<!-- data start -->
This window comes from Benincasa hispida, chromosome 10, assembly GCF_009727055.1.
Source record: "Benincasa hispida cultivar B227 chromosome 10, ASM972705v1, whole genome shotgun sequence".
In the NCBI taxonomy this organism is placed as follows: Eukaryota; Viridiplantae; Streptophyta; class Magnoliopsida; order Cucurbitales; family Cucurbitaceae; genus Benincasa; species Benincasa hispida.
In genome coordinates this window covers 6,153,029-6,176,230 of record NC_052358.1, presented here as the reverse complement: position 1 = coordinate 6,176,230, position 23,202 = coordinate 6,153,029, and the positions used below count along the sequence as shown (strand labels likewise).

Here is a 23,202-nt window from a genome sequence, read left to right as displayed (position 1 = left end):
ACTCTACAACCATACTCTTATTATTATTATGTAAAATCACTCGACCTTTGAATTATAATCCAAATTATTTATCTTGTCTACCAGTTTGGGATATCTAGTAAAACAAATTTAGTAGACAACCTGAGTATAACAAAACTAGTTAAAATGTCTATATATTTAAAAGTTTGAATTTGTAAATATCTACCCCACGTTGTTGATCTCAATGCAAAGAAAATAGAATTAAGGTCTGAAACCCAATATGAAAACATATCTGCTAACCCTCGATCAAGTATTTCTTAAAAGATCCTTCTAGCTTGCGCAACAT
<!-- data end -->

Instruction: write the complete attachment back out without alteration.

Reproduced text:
This window comes from Benincasa hispida, chromosome 10, assembly GCF_009727055.1.
Source record: "Benincasa hispida cultivar B227 chromosome 10, ASM972705v1, whole genome shotgun sequence".
In the NCBI taxonomy this organism is placed as follows: Eukaryota; Viridiplantae; Streptophyta; class Magnoliopsida; order Cucurbitales; family Cucurbitaceae; genus Benincasa; species Benincasa hispida.
In genome coordinates this window covers 6,153,029-6,176,230 of record NC_052358.1, presented here as the reverse complement: position 1 = coordinate 6,176,230, position 23,202 = coordinate 6,153,029, and the positions used below count along the sequence as shown (strand labels likewise).

Here is a 23,202-nt window from a genome sequence, read left to right as displayed (position 1 = left end):
ACTCTACAACCATACTCTTATTATTATTATGTAAAATCACTCGACCTTTGAATTATAATCCAAATTATTTATCTTGTCTACCAGTTTGGGATATCTAGTAAAACAAATTTAGTAGACAACCTGAGTATAACAAAACTAGTTAAAATGTCTATATATTTAAAAGTTTGAATTTGTAAATATCTACCCCACGTTGTTGATCTCAATGCAAAGAAAATAGAATTAAGGTCTGAAACCCAATATGAAAACATATCTGCTAACCCTCGATCAAGTATTTCTTAAAAGATCCTTCTAGCTTGCGCAACAT